Read below the announcement of the Greek Forum of Migrants on international Migrants Day, December 18th, 2019:

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Announcement for the International Migrant Day 2019

Announcement for the International Migrant Day 2019

Read below the announcement of the Greek Forum of Migrants on international Migrants Day, December 18th, 2019:

International Migrants’ Day 2019

Migration: A problem of management or lack of an integration plan?

The Greek Forum of Migrants, on the occasion of the International Migrants’ Day, stresses once again the urgent need for a genuine migration policy for refugees and migrants in Greece.

Because of the refugee crisis, everyone`s attention has been focused on our fellow humans who have been trapped in Greece for the last four years, trying to reach an idealized Europe. The approximately 100,000 refugees that are currently living in our country appear to be unwanted by Europe, by most political parties, but also by the governments`. Refugees live in isolation until they are relocated or they return home. We hear about detention centers, relocation, we hear about voluntary returns and deportations, but we haven’t heard in a long time anything about social inclusion and human rights.

The government must deal with the real problem, which is the lack of effective migration policies and the complete absence of a policy from the European side. Although the situation of refugees seems to be more well-known in the country, there is a lack of awareness of the issues of migrants.

 

The situation for migrants in Greece today, is summarized in the following eight points:

  • 50% of the more than 550,000 immigrants who are officially registered by the relevant departments of the Ministry of Interior have a legal residence permit (ten years), a permit that has now been repealed and necessarily obliges migrants to either go to a simple residence permit (3 years) or on a long-term residence permit (5 years), so that they can obtain continuous “legal” residence in the country.
  • Why do they need continuous "legal" residence? Because according to the most strict laws in Europe for the naturalisation of foreign nationals, the right to both long-term residence permits (5 years) and the right to claim citizenship of their place of residence only apply to third-country nationals who hold a residence permit for 7 consecutive years.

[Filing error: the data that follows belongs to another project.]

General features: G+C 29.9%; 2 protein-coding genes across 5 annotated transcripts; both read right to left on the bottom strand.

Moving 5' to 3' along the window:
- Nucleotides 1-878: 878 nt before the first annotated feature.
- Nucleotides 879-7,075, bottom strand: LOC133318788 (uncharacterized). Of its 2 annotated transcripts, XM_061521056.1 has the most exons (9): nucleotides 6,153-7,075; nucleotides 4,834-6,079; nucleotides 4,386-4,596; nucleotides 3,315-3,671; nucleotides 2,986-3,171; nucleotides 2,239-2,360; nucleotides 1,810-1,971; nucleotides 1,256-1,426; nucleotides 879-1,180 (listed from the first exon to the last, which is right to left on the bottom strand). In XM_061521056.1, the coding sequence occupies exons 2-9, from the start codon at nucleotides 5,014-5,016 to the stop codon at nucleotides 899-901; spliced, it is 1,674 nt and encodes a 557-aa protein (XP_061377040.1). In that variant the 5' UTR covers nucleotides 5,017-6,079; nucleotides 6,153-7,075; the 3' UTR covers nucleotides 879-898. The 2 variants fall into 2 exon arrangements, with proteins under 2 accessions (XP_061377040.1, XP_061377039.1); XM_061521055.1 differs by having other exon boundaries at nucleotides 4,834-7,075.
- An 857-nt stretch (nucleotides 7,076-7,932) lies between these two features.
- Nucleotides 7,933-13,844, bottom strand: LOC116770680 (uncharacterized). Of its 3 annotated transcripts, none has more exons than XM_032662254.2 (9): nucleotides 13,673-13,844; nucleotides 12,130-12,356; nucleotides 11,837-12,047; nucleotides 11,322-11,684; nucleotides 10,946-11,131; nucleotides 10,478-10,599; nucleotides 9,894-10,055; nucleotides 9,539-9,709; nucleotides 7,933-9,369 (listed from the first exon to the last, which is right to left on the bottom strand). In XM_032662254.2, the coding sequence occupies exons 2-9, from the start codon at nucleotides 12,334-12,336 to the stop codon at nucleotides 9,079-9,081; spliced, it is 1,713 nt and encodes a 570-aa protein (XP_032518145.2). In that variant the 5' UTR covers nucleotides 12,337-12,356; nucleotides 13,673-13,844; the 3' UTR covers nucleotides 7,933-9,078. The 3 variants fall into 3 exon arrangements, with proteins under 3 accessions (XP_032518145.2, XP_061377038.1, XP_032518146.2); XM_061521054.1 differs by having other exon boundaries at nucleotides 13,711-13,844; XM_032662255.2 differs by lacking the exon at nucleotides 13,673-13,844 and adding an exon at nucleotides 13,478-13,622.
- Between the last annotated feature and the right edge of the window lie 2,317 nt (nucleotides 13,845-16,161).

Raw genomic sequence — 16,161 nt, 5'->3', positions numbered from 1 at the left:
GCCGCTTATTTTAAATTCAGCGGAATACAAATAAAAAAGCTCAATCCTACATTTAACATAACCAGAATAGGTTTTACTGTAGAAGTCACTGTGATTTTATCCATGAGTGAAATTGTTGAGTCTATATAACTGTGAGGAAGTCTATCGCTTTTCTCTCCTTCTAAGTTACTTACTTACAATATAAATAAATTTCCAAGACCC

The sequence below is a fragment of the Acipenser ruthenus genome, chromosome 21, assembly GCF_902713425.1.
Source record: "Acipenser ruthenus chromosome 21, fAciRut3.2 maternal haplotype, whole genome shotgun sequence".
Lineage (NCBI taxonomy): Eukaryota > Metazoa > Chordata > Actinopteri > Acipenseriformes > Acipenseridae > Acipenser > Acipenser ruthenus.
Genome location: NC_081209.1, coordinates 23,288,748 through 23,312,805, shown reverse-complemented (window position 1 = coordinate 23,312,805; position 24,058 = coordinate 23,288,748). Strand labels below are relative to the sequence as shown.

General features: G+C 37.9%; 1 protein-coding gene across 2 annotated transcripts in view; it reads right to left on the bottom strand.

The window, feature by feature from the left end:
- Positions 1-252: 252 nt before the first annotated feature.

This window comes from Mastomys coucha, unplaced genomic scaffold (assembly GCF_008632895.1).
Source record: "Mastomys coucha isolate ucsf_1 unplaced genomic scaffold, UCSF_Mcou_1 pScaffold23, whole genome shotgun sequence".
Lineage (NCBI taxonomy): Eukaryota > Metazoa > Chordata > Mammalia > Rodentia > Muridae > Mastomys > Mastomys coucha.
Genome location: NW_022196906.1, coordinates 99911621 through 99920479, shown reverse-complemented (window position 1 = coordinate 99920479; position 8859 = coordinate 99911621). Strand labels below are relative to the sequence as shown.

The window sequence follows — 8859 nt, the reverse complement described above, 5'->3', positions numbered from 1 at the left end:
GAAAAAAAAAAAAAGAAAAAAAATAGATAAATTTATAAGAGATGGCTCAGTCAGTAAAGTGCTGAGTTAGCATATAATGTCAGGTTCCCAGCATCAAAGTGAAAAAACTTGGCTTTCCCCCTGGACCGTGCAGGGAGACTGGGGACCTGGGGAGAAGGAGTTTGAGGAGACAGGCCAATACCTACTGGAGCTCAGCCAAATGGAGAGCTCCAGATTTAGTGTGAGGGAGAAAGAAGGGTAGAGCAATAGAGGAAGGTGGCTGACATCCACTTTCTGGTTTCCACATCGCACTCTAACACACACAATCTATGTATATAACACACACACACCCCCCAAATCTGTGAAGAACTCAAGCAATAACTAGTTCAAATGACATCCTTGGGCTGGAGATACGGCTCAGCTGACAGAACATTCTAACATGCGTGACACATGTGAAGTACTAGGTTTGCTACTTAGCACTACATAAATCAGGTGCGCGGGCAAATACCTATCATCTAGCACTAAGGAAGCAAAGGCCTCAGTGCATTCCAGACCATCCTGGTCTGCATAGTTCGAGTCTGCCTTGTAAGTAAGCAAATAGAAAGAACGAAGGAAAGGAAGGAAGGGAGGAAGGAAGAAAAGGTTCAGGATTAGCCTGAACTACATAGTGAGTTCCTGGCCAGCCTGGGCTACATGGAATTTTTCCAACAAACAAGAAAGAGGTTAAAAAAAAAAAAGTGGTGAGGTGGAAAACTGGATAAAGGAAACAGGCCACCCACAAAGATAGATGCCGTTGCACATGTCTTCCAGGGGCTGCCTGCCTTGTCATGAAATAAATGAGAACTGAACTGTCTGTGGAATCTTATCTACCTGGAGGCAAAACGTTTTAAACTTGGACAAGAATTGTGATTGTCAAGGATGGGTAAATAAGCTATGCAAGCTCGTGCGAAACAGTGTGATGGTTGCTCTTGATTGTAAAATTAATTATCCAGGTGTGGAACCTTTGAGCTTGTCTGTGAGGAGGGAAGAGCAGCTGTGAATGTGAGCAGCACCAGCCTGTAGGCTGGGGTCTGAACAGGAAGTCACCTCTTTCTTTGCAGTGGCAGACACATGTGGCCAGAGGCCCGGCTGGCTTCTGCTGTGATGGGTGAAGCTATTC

• Of the 550,822 immigrants who hold a residence permit, coming from about 150 different countries of origin, as registered on 31/10/2019, the 5 most populous migrant communities are from: Albania 357,472, Georgia 22,869, Pakistan 19,009, Ukraine 18,328 and Russia 14,878. Numbers that prove that migration to Greece is mostly from the European continent.
  • About 230,000 migrants have residence permits, which are renewable for more than 3 years (simple, ten year, family member, etc.). Only 28,248 of them have a long-term residence permit (5 years), the only one that is a more "secure" residence permit, which provides increased protection, employment in another EU Member State, and equal treatment with EU citizens
  • 97.222 third-country nationals have residence permits in the country because of their kinship with Greek or European citizens.
  • 24,882 hold a residence permit for exceptional reasons. Some of them have been forced to apply for such a permit, for reasons such as lack of a sufficient number of stamps or failure to obtain the required supporting documents in time, etc., which "takes them back to zero" concerning their continued residence in the country.
  • Interesting is the age distribution of the migrant population, as we observe that about 99,400 are minors. Many of them have the right to obtain a second generation residence permit when they reach adulthood. They also have the right to apply for Greek citizenship.
  • One issue which, unfortunately, has not been of any particular concern to the Greek State and the media, is the ageing of the migrant population. According to Ministry data, about 150,000 people with residence permits are over 50 years of age. Many of them are parents of second-generation children, with residence permits that are difficult to renew or do not provide them with a pension, etc. In addition, due to the lack of transnational agreements with some countries, it is not even possible to issue a pension to people who have left the country and are entitled to receive it.

There are two issues that we consider as the Greek Forum of Migrants, need to be discussed today:

Second Generation - Citizenship